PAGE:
Saturday, September 26, 2015

China: The Superpower of Mr. Xi Roderick MacFarquhar

In the almost one-hundred-year existence of the Chinese Communist Party (CCP), its current general secretary, Xi Jinping, is only the second leader clearly chosen by his peers. The first was Mao Zedong. Both men beat out the competition, and thus secured a legitimacy their predecessors lacked.1 Why was Xi chosen?
The Beijing rumor mill had long indicated that the outgoing elders were looking for a “princeling” successor, that is the son of a senior first- generation revolutionary. Princelings, it was apparently felt, had a bigger stake in the revolution than most people, and thus would be the most determined to preserve the rule of the CCP.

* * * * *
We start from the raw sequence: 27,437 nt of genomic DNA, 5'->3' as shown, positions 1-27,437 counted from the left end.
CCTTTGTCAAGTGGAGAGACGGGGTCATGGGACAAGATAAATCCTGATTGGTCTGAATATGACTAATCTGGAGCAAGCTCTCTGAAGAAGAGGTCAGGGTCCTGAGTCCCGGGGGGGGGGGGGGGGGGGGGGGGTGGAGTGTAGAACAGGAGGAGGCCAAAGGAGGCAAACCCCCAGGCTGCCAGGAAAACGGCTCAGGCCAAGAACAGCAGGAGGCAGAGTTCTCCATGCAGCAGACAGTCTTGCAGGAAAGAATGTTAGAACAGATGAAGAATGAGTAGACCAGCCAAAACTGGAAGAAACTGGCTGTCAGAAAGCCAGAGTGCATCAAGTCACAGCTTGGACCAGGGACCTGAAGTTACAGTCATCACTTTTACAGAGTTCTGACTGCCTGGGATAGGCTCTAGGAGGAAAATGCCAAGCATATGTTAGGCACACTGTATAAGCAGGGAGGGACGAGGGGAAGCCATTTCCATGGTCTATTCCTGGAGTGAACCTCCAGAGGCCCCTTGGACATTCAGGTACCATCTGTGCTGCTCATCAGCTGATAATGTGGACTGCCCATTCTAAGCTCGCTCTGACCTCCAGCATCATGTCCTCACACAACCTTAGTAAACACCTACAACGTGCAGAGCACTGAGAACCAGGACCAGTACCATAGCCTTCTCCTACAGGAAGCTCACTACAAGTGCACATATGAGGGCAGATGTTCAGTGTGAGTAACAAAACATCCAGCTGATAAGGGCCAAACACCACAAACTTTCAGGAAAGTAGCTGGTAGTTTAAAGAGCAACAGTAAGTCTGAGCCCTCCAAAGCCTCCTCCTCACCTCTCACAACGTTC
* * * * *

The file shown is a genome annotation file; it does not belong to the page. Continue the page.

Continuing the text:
Xi’s father, Xi Zhongxun, was a respected vice-premier and member of the CCP Central Committee known for his moderate views, but he fell afoul of Mao in 1962 and was purged, then was rehabilitated and returned to high office after the Chairman’s death. Xi Jinping thus has the additional legitimation of being “born red,” as Evan Osnos put it recently in The New Yorker...

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